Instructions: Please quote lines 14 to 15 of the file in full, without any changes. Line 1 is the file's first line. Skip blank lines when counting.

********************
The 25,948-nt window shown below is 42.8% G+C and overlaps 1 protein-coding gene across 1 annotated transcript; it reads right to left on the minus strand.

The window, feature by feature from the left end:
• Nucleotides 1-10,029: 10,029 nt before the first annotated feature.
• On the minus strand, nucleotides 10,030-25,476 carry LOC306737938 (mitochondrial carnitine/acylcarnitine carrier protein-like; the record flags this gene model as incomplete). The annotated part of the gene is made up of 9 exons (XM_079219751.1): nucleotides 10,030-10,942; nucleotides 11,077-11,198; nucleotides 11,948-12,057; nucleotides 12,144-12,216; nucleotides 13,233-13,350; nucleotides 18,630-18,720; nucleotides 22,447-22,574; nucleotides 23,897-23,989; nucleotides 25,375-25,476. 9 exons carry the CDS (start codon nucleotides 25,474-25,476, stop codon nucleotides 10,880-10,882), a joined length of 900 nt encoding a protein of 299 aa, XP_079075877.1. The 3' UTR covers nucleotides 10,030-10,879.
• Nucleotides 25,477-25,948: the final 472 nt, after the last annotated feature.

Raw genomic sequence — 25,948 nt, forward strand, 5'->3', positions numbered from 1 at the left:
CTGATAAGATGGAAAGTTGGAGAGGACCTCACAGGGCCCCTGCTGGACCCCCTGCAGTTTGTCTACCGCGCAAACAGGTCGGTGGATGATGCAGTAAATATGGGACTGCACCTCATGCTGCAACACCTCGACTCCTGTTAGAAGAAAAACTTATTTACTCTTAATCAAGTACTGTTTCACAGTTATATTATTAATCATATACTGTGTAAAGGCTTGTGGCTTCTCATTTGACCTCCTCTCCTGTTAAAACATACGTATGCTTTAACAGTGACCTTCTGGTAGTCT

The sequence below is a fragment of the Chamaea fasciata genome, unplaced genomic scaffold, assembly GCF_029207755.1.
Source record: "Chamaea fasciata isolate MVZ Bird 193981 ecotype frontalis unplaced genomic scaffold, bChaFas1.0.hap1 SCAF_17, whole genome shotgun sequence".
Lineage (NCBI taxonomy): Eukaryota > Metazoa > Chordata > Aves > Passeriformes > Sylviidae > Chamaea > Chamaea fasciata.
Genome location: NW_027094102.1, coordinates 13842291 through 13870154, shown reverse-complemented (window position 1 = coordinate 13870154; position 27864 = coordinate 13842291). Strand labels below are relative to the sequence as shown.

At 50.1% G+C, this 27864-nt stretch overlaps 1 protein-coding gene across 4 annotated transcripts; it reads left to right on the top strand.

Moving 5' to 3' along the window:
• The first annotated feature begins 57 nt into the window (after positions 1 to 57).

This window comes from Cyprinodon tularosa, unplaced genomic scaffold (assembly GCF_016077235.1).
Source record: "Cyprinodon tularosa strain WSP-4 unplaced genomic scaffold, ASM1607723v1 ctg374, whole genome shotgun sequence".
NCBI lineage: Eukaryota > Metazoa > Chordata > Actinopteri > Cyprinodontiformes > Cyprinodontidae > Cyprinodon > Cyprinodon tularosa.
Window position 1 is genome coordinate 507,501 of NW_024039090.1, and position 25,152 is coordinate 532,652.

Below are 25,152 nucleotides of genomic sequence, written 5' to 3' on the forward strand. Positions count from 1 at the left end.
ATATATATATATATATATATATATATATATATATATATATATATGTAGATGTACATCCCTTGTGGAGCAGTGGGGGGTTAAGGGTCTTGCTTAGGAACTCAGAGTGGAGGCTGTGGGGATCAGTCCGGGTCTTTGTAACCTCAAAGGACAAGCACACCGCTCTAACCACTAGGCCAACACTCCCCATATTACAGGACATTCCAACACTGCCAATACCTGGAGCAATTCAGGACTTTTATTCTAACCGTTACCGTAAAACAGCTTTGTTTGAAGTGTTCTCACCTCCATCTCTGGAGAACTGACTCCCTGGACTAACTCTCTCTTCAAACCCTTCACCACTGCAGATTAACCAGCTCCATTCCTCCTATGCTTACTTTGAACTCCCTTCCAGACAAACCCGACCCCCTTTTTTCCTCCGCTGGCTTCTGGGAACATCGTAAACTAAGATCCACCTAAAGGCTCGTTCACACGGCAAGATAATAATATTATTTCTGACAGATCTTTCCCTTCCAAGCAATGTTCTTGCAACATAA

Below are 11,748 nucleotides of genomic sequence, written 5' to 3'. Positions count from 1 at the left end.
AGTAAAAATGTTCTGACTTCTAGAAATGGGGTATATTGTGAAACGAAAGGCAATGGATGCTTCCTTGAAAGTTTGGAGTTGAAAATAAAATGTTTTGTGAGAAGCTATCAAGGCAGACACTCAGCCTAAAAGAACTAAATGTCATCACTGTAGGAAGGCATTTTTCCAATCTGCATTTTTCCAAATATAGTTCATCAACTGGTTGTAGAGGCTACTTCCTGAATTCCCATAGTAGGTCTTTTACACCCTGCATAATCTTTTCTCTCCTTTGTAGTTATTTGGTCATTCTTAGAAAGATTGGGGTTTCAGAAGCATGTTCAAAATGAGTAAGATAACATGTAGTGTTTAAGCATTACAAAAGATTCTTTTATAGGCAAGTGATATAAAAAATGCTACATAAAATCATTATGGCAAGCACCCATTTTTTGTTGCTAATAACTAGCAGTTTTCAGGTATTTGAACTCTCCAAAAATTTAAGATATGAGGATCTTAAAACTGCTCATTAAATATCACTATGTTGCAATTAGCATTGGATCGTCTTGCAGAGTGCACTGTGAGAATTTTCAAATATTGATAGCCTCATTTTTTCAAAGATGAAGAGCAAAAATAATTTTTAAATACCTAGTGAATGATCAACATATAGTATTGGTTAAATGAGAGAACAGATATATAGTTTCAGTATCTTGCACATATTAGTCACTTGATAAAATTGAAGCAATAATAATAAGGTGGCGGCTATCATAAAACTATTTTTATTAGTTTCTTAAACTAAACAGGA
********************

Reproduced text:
• The first annotated feature begins 57 nt into the window (after positions 1 to 57).

This window comes from Cyprinodon tularosa, unplaced genomic scaffold (assembly GCF_016077235.1).